“Ugh.” Said Tracey, fed up with our lack of understanding, “where are we going?”

“We already told you, Tracey,” I explained carefully, “we’re all getting waffles and you’re invited.” 

“My name’s not Tracey!”

“Sure it is." I said. "And we’re not really from Connecticut.” 

“Wait, really?”

We all laughed. I stopped at a deli to pick up some cigarettes while the other two looked through the store to find something  to sober the girl up.

"Does coffee still work?" I asked.

"No, I think that's a myth. Let's just get her Gatorade."

"Gatorade tastes like piss," I said. 

"You taste like piss." 

We reconvened at the cash register and paid. 

It wasn’t until we were three blocks away that we noticed our group was one person short. Tracey was gone. We retraced our steps and found a massive line outside of a club. Music poured out of its doors as herds of angry, dance-lusting bros picked fights with each other. We spotted the girl making out with a particularly large dude with a chin-strap.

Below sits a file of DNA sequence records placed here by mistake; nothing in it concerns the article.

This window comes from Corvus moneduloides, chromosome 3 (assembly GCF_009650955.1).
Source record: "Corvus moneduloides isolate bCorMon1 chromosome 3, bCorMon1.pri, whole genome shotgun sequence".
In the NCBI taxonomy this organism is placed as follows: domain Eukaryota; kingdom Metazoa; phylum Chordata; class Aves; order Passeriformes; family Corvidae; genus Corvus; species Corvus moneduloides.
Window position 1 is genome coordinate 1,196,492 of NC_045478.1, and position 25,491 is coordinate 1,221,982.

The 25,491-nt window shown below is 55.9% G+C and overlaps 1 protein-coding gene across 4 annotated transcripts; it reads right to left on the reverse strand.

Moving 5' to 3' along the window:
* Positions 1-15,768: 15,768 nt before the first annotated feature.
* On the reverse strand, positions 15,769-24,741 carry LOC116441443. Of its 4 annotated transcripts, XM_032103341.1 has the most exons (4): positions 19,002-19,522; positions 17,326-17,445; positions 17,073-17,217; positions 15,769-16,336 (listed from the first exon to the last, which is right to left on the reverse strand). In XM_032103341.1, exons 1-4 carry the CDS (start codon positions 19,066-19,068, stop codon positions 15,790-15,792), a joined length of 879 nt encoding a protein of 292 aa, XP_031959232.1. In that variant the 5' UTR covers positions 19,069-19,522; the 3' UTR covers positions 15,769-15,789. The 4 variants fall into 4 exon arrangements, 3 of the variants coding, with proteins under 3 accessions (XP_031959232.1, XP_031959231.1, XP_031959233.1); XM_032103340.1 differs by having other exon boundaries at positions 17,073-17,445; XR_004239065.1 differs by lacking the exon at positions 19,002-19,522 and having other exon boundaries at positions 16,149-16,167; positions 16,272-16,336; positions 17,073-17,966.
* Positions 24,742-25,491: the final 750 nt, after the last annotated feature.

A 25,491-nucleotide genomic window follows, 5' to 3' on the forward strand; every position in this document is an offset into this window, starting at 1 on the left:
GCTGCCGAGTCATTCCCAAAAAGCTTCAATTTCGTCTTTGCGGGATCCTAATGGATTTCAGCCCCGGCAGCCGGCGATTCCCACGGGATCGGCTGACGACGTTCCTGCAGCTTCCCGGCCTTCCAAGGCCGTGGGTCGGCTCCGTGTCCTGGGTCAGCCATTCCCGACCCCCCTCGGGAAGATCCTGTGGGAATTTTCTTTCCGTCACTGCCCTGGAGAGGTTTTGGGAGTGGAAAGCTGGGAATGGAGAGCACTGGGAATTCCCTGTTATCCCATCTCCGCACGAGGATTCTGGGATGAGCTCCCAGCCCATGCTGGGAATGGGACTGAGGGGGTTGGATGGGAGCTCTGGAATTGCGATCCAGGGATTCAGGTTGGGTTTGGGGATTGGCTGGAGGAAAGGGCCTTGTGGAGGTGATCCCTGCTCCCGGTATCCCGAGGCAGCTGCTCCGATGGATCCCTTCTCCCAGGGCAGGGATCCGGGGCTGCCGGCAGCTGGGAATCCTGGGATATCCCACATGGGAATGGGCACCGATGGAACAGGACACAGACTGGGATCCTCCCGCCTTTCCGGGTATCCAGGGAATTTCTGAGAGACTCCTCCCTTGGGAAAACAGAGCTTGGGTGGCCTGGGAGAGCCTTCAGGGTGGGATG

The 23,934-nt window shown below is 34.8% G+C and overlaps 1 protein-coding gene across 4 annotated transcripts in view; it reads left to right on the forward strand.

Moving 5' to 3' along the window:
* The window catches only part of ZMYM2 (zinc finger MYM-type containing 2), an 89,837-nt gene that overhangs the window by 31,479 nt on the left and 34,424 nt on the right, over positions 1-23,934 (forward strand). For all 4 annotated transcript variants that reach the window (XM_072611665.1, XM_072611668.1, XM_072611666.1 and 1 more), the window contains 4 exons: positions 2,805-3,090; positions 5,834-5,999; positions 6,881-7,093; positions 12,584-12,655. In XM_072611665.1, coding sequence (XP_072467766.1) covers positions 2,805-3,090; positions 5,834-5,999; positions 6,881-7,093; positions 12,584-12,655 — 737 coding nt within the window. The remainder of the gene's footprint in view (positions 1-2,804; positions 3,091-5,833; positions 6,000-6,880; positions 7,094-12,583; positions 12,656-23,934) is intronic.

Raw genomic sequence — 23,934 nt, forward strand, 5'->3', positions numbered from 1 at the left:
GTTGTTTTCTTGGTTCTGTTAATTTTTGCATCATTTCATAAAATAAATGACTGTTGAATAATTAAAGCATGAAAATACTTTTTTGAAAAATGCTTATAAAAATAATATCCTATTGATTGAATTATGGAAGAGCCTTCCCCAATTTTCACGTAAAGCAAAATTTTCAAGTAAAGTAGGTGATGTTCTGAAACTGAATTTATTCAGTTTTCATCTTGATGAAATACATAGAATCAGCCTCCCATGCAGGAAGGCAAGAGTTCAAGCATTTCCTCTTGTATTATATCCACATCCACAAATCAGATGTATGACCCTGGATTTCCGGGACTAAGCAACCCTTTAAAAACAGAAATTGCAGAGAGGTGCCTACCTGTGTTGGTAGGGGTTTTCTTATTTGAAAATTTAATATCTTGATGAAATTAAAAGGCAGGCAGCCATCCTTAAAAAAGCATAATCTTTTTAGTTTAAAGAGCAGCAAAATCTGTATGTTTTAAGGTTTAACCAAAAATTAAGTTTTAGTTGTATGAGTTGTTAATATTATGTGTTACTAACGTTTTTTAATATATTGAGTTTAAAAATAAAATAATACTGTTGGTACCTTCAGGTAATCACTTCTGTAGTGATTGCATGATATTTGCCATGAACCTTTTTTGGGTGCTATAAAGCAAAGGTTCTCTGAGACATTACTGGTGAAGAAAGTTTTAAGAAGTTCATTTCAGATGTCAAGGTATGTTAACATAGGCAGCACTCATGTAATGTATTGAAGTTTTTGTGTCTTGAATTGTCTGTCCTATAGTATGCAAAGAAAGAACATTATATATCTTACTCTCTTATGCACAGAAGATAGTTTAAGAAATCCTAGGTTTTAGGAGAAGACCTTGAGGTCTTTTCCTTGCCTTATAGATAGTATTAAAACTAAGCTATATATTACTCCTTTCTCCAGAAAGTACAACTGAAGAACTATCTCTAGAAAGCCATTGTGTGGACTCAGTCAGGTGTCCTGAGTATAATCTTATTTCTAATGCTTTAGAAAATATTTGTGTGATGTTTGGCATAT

"Tracey, no!" 

"Dude, Tracey got trapped in a club line!"

"Tracey! Don't go in the cluhhh!" 

She pushed him away and told him his beard was scratching her cheeks. He yelled at her for not being open to his facial hair preferences. She slapped him and started crying. He took out his phone and told her that he was deleting her number once and for all. 

We bowed our head in silence. Our poor, misguided little Asian Tracey was fully infected with the Midnight Blues. Some chinstrap lured her into the line of a cluhhh and they promptly got in a fight. For shame, Tracey. For shame, chinstrap. 

It really was the damnedest thing, that night. We ate our waffles in sorrow, knowing our new friend was probably too busy twerking and sexting to even remember who we were, let alone that delicious waffles were a thing.